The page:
Getting High in the Desert

I fished some toads out of my spa when it wasn’t working, and out of my neighbors’ swimming pool when they were out of town, and when I mentioned that to a friend she asked Did you lick one?

Sonoran Desert Toad

During the summer monsoon season, Sonoran Desert Toads (Bufo alvarius) are common, nocturnal visitors to yards near water or natural, desert vegetation here in the Sonoran Desert. They emerge after the summer rains in order to feed and breed in large, temporary rain pools. During the rest of the year, Sonoran Desert Toads hibernate underground. These huge toads like to gorge on insects, especially June Beetles, near outdoor lights or lighted windows and doors. Male Sonoran Desert Toads will also get into swimming pools and then call to attract females. Since they are usually unable to escape from the swimming pool, the Sonoran Desert Toads can be found the next morning, usually still alive, sitting grumpily inside the pool filter compartment waiting to be rescued.

Sonoran Desert Toad toxin is not just toxic, it is also hallucinogenic and contains large amounts of the potent hallucinogen 5-methoxy-N,N-dimethyl-tryptamine (5-MeO-DMT). Since their toxin is poisonous to humans if ingested (which includes toad licking), psychedelic drug users will milk the toads’ poison glands, dry the toxin, and then smoke tiny amounts of it, which supposedly makes it less toxic. http://fireflyforest.net/firefly/2007/08/12/sonoran-desert-toad

But these aren’t the only hallucinogens in the desert. I have many of these beautiful “weeds” in my garden since the monsoons started.

Sacred Datura

daturaDatura wrightii or Sacred Datura is the name of a poisonous perennial plant and ornamental flower of southwestern North America. It is sometimes used as a hallucinogen. Datura wrightii is classified as a deliriant and an anticholinergic.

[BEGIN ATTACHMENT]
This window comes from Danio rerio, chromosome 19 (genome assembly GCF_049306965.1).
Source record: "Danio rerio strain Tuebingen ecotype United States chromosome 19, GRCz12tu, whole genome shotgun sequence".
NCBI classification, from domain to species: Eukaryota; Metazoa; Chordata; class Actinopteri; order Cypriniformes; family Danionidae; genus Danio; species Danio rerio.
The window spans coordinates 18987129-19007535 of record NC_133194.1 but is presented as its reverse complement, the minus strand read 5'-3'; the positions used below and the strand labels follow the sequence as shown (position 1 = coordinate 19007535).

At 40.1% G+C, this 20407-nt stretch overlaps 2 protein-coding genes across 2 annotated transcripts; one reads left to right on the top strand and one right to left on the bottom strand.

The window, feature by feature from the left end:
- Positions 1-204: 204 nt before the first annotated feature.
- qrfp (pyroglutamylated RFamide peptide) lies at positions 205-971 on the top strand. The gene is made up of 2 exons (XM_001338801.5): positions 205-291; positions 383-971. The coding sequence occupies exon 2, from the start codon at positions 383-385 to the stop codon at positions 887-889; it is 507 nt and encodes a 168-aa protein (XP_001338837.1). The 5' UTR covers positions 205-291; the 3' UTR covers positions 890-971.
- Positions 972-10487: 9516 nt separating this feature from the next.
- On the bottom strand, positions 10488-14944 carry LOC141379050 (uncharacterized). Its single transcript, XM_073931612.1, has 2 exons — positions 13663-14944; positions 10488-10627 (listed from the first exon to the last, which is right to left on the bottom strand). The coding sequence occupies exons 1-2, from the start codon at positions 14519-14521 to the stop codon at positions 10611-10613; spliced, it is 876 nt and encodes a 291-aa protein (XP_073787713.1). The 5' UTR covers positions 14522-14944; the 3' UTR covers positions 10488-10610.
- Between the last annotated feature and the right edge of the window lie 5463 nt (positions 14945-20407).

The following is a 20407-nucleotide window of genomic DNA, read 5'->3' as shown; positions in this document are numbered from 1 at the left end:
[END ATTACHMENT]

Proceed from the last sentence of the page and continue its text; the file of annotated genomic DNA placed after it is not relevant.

Medicinal

Among the Zuni people the powdered root is given as an anesthetic and a narcotic for surgery. They also apply a poultice of root and flower meal applied to wounds to promote healing.

Religious

Datura wrightii is sacred to some native Americans and has been used in ceremonies and rites of passage by Chumash, Tongva, and others. Among the Chumash, when a boy was 8 years old, his mother gave him a preparation of momoy to drink. This was supposed to be a spiritual challenge to the boy to help him develop the spiritual wellbeing that is required to become a man. Not all of the boys survived. The Zuni people also use the plant for ceremonial and magical purposes. The root pieces are chewed by a robbery victim to determine the identity of the thief. The powdered root is used by rain priests in a number of ways to ensure fruitful rains.

Recreational

Datura wrightii has also been used to induce hallucination for recreational purposes. Ingestion of plant material can induce auditory and visual hallucinations similar to those of Datura stramonium, with the active compounds being concentrated in the seedpods and roots; concentrations vary widely between samples, and onset is slow. This makes dosage estimation a difficult and adds further risk to the administration of material that already has potentially lethal side effects. Scopolamine is the primary active molecule; it is related to atropine, with a similar, largely anticholinergic activity. Effects may include dry mouth, hyperthermia, profuse sweating, drowsiness, lethargy and anterograde amnesia – along with the before-mentioned hallucinations and sensory distortions. These compounds also induce a profound dilatation of the pupils and suppress eye saccades, resulting in considerable degradation of visual acuity, often to the point of functional blindness. This may persist, to a reduced degree, for days. The combined effect may result in a panic state in the user, a particularly dangerous situation in someone temporarily deprived of useful vision; users are prone to serious accidental injury. Scopolamine induces respiratory depression at hallucinogenic doses. The combination of anesthesia (in the hospital) and Datura is usually fatal due to combined respiratory depression. Seizures and fevers as high as 110°F have been reported.  http://en.wikipedia.org/wiki/Datura_wrightii

 

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One Response to “Getting High in the Desert”

  1. Jim Says:

    They are prey to owls, which eat everything except for their skin.

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